I love the idea of tiered CP's. I totally wasted a bunch of eyes by sending the same draft out to 2 or 3 people at a time. I'm totally doing it that way from now on.

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    1. Did that last sentence make sense? I'm doing it the tiered way from now on... that's what I meant. Jeez.

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  19. I gravitate toward betas/critters who are honest, but tactful. They're the ones looking out for your best interest. :)

    Most of mine have been fantastic, and I'd love to work with them again!

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  20. I hope to be a very honest beta who's also a cheerleader. A good beta job should make the writer excited to continue, not break their spirit, no matter how rough the piece might be. Personally, all of the beta reads I've done lately have been for stories I'd pay to buy, so that makes the efforts painless and fun - BONUS! :)

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  21. Hey, Morgan! Finding betas for my debut was tough. I felt like I was begging the unwilling to grade yet another student essay. :) Second novel, totally different story. I've had quite a few offer out of the blue, and their skills have turned out to be considerable. I don't tell them what I want; they just apply their strengths. Some are grammar eagles. Other is great at ferreting out my greatest weakness--overwriting. I feel so fortunate to have them. I hope I've at least given them a great story to read. Flowers don't hurt, either!

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    1. Could have used a proofreader on that last comment :)

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  22. I published my first book without critique. I had offers from other teachers I work with but felt too vunerable.
    Today, would be a different story and I would most likely ask one of you.
    I have taken on my first critique just recently and find that I mostly pick up grammar and punctuation mistakes. I am also good recognizing and distinguishing incorrect tenses within a story.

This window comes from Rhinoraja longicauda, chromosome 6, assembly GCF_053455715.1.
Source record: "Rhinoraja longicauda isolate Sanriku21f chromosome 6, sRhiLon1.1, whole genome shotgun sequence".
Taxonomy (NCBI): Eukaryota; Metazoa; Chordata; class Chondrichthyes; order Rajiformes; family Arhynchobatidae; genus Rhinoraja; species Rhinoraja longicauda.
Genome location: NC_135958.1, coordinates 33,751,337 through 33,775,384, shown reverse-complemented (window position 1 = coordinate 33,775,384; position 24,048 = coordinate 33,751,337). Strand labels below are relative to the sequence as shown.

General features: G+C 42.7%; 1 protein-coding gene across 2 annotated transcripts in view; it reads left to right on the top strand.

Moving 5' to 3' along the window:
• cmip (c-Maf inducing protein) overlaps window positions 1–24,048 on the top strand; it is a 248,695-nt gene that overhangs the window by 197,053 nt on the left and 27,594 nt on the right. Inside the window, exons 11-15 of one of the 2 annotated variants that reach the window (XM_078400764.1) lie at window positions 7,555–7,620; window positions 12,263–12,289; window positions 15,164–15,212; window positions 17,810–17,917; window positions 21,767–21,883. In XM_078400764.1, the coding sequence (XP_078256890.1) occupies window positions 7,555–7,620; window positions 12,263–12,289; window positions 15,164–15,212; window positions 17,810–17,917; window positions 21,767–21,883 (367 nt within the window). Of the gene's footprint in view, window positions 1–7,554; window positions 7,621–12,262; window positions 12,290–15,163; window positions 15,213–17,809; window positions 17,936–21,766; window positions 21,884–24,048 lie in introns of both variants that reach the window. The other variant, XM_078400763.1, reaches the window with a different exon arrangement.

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  23. I'm not quite at this stage yet, but almost. I'd be happy to beta for anyone that read my work, I just hope I'll manage to be useful to them!

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  24. Great advice, a really interesting post. I've not beta read for anyone, and I'm not yet at that stage with my MS. I can't wait to get there though!

    Also, there's a blogging award for you over at my blog.

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  25. I really don't know what I'd do without my betas! They are so wonderful :) I find myself needing assurance that the overall arc and characterization is working the most, so I'm lucky that my beta's work with me on that. I have my critique group for more detailed things within scenes. When I'm reading other's work, I'm definitely a detail's person--I'll be the one looking to make sure you kept the eye color the same, the timeline working, the fun little things like that :)

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  26. Betas are the time to find stuff that's wrong and get them fixed. Its not a time for people to shovel praise on the writer. I'm a bit blunt if I'm a beta reader. Not rude. But to the point in a constructive manner.

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  27. I would like to think i am a good Beta reader. I like to do two read throws. I make notes as I read the first time about general thoughts as I read, and watch for general structure of the story. in my second read through I make notes about the flow, voice, tone, make notes about how the structure works. I Look for places that need to be what I call tightening. looking for information dumps or where the exposition is just loose. I always worry that when i am done with a manuscript might be bleeding but I like to think that what i do to a manuscript is surgery then leave it to the writer to handle the post op.